By Gina M. Wesley, OD, MS, FAAO
April 19, 2017
Mentoring, in which an OD learns from a more experienced doctor, or another professional, has been a great resource for me. I have benefited from the experiences, and hard lessons learned, of other ODs, and am now passing my own knowledge on to new graduates.
I made bonds with individual optometrists while I was still in optometry school, and those connections are still with me today. Mentoring can come in many forms, including from more experienced doctors you only know for a short time. But the greatest mentors in my career have been those who have been with me since my days as a student, or when I first opened my practice.
Kelly Nichols, OD, was my advisor in school at The Ohio State University. She challenged me to be well-rounded in my experiences and approach to optometry. This led me to add the clinical skills of thinking outside the box, attending to the individual patient, and ensuring that all perspectives are considered.
Dr. Nichols’ vast knowledge and high-level thinking allowed me to observe and learn, applying evidence-based practices to the core of my clinical practice. This resulted in my exploration of a variety of professional roles and capabilities, including working in advisory capacity to companies within the ophthalmic industry, lecturing, publishing and partaking in clinical research in my practice.
When I started my practice, Barb Horn, OD, shared her own successful start-up story, which gave me ideas for how I could do it myself. Dr. Horn is now an American Optometric Association board member, and serves the profession in a variety of ways, in addition to private practice. As my own career segued into speaking and advisory roles within the profession, I’ve had the opportunity to meet many ODs, who have shared their practice savvy with me, helping me to better serve my patients and grow my practice.
In aggregate, this mentoring gave me confidence to grow beyond what I imagined for myself in this profession. I am happier, as a result, because of the variety of manners and ways I work within the field of optometry.
Mentoring Can Take Many Forms
Mentors can serve in a variety of ways. Some are other doctors whom I see only occasionally, but when I do, what we gain from our interactions and information sharing is immense. I have other mentors with whom I communicate whenever a particular question comes to mind. Some of my mentors challenge me to grow and develop as a clinician and successful practice owner by making me think outside the proverbial “box” when it comes to how I run my practice.
I find a mixture of electronic, and face-to-face, meetings, are ideal, but I have many mentoring relationships that are purely phone or e-mail-related. It’s important to grasp that a mentor doesn’t necessarily have to fill a preconceived notion you may have about “guiding” you. That guiding can take the form of an occasional phone call or e-mail, when a clinical or practice management question arises that you have never dealt with before, and could use a more experienced perspective to help you wade through. When a long-term “elder-in-the-field” and protege relationship develops, it’s wonderful, but mentoring can be much less structured, and just occur as the need arises.
ODs on Facebook is a great place to find long-distance mentoring, and participation in national optometric alliances like Vision Source, of which I am a member, also makes it easy to meet potential mentors.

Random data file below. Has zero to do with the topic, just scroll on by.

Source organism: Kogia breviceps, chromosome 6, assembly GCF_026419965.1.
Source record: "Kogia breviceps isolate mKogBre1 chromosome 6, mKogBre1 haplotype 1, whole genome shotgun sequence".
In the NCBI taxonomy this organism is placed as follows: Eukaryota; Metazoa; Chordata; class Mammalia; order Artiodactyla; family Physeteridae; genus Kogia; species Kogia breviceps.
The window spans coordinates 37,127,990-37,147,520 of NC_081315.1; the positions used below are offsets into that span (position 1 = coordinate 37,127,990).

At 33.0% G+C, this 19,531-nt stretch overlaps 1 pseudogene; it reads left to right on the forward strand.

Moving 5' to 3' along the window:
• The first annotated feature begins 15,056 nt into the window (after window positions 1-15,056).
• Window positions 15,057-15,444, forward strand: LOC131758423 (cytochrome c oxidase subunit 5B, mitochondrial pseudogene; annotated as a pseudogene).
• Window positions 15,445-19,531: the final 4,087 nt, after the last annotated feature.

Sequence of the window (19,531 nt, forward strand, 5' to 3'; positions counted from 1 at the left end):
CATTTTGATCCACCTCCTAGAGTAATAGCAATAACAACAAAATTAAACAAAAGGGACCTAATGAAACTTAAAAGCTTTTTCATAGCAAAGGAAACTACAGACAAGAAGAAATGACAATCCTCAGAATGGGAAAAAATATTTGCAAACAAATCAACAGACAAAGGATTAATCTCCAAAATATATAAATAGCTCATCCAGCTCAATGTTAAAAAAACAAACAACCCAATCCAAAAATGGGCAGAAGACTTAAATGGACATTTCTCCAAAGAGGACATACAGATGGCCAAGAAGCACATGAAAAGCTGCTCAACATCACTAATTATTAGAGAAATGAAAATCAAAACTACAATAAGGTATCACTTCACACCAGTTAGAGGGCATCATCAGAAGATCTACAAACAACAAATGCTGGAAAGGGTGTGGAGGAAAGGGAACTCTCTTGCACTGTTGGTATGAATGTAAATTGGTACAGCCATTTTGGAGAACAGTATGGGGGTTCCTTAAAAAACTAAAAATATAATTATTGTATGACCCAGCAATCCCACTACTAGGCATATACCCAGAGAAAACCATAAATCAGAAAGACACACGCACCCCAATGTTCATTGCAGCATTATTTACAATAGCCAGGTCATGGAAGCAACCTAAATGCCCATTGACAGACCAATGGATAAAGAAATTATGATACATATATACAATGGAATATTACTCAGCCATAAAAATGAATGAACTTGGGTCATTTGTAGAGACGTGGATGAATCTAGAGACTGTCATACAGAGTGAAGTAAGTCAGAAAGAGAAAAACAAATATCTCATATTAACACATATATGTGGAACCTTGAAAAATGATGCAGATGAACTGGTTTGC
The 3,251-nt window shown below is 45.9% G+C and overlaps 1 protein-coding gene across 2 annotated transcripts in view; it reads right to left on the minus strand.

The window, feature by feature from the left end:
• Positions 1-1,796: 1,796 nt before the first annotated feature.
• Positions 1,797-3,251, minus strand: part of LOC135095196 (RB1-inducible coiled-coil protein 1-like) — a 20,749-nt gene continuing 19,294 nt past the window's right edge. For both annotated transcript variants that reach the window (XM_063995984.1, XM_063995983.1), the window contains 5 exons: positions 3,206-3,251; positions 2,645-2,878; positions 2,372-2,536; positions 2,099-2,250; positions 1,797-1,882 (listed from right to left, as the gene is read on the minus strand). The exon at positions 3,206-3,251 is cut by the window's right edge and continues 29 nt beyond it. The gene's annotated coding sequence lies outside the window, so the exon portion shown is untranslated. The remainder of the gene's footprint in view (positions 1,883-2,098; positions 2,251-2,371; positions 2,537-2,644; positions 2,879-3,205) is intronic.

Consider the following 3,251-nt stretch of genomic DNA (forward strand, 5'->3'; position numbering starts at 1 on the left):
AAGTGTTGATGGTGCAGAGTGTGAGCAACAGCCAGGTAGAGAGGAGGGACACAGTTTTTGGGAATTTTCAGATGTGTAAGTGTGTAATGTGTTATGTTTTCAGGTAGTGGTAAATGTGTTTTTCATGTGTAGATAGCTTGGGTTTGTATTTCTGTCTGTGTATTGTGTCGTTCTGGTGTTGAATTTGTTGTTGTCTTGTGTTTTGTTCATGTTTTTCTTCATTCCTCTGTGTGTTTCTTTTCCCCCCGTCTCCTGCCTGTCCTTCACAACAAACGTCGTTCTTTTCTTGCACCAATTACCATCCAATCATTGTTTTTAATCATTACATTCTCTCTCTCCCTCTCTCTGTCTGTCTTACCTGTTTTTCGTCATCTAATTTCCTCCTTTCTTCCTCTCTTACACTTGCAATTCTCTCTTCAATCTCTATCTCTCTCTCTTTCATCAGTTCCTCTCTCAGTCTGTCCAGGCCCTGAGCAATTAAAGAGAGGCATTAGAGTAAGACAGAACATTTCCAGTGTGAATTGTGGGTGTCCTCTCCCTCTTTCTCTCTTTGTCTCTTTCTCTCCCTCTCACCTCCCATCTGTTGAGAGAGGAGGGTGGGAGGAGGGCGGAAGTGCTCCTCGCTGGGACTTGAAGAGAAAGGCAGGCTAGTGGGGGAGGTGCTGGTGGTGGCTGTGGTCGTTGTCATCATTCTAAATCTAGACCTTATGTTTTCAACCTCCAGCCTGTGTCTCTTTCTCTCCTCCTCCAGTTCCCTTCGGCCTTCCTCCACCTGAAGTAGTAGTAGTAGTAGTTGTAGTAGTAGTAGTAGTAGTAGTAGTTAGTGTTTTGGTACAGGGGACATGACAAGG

Serve as a Mentor Yourself
After being on the receiving end of so much valuable advice, I now serve as a mentor myself. The best lesson I have passed on to less experienced ODs and practice owners is to make sure they keep their end-goals in sight, but that they are constantly re-evaluating those goals. We grow and change as people, and where I’m at today in my practice is immensely different from where I thought I would be 10 years ago. I also like to pass along the lesson of being grateful and complimentary to others. When someone helps you, even if it’s just an e-mail or phone call, take a moment to thank them. When they have done something you admire, or aspire to do yourself, compliment the achievement, and be genuine. In our busy world today, a moment like that can make a great difference and open doors one would never expect.
Sometimes opportunities to mentor are right under your nose, such as when you have an associate in your office. I’ve learned to anticipate, and find ways to meet, the needs of the new ODs I work with. I always try to create a meaningful and successful employer/employee/boss/associate relationship. Gen Xers are statistically shown to be more self-motivating, independent and “I’ll do it on my own” sort of workers. Millenials and “X-ennials” (those caught in-between) tend to find value in the day-to-day work experience, and mentoring them includes guiding clinical decision-making, but also inquiring how they are doing and feeling on the job, and making sure you are helping them to grow and feel competent and satisfied.
Learn from Those You Mentor
Mentoring can go both ways, so that you may be surprised how much you learn from a person you are mentoring. I’ve learned much from my junior OD connections, particularly what matters to them in terms of career fulfillment, and how we can modify our profession to meet those needs. I’ve also learned new means of resourcefulness, as younger ODs aren’t afraid to ask for assistance, and often more open than older ODs to “community” thinking in group forums online, or in person. There’s a lot to learn in this mass sharing of ideas.
Being a mentor, or a mentee, are tremendous ways to be involved with, and give back, to the profession. Allow yourself to be guided, and serve as a guide yourself, to have success and fulfillment in your career.